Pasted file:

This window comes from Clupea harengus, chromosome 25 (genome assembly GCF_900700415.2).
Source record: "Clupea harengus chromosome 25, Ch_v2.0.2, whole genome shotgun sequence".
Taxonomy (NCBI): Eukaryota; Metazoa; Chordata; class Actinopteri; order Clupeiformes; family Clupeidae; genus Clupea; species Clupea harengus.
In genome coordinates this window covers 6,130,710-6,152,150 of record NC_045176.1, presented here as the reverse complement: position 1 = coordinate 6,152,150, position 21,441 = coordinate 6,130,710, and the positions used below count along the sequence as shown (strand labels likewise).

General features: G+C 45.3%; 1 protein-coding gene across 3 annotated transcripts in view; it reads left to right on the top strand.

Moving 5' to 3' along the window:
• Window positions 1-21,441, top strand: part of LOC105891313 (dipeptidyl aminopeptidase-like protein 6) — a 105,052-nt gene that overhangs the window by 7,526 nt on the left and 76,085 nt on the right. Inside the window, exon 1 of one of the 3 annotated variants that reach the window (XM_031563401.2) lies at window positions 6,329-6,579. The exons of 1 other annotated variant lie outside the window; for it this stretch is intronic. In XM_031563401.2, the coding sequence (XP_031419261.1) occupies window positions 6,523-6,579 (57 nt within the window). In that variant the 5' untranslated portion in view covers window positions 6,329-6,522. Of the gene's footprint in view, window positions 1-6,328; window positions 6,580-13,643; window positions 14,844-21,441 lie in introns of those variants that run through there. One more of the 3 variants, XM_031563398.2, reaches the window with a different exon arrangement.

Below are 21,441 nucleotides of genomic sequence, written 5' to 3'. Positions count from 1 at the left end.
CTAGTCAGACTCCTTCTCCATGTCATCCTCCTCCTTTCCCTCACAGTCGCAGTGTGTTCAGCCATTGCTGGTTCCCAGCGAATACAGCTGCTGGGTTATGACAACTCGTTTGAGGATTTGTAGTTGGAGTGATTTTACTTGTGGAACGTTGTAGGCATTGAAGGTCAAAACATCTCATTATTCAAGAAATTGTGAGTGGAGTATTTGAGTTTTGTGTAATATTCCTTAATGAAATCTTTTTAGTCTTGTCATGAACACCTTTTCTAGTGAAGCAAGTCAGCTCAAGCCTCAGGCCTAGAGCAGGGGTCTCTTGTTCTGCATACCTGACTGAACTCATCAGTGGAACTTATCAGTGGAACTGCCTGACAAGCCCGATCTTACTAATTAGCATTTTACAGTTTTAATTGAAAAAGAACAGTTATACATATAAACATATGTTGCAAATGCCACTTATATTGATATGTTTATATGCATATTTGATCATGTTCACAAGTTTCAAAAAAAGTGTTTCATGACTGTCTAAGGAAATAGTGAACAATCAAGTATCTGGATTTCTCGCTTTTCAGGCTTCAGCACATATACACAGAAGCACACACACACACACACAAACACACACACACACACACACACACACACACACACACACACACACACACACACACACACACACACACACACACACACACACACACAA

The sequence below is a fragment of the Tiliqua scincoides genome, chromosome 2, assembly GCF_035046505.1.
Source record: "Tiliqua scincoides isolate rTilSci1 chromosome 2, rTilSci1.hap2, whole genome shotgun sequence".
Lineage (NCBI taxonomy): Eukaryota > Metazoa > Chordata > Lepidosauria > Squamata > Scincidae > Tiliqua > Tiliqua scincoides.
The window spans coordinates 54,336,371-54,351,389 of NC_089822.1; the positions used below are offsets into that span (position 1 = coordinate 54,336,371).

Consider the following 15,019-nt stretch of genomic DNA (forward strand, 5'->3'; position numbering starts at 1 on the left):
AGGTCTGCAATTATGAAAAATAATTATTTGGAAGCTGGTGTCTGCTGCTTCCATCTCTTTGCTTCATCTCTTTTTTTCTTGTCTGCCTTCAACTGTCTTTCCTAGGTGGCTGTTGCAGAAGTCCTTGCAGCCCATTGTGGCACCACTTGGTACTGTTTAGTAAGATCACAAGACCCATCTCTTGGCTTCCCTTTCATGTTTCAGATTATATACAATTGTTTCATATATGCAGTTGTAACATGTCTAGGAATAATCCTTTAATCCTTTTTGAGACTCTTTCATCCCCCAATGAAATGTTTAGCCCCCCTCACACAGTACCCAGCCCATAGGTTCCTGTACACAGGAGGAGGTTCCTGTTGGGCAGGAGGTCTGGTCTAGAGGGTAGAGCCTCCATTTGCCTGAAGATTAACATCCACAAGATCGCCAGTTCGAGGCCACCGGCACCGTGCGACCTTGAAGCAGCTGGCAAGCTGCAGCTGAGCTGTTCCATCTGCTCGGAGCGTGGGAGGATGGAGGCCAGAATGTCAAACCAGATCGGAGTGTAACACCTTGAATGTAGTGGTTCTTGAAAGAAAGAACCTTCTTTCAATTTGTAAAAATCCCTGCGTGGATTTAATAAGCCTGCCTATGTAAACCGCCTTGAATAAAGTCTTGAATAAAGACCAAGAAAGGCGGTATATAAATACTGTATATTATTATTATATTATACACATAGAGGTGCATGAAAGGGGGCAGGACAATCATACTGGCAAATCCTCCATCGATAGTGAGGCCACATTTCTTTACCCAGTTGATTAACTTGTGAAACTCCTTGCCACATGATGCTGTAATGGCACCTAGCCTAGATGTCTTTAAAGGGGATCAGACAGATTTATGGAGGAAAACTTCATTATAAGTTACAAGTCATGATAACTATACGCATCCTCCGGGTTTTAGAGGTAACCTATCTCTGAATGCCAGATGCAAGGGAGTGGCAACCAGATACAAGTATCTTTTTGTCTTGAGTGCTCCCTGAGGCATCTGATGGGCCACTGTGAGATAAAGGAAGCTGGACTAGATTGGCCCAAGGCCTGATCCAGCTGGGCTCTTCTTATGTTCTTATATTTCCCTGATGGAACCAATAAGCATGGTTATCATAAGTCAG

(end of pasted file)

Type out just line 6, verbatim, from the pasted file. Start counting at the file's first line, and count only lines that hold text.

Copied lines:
Moving 5' to 3' along the window: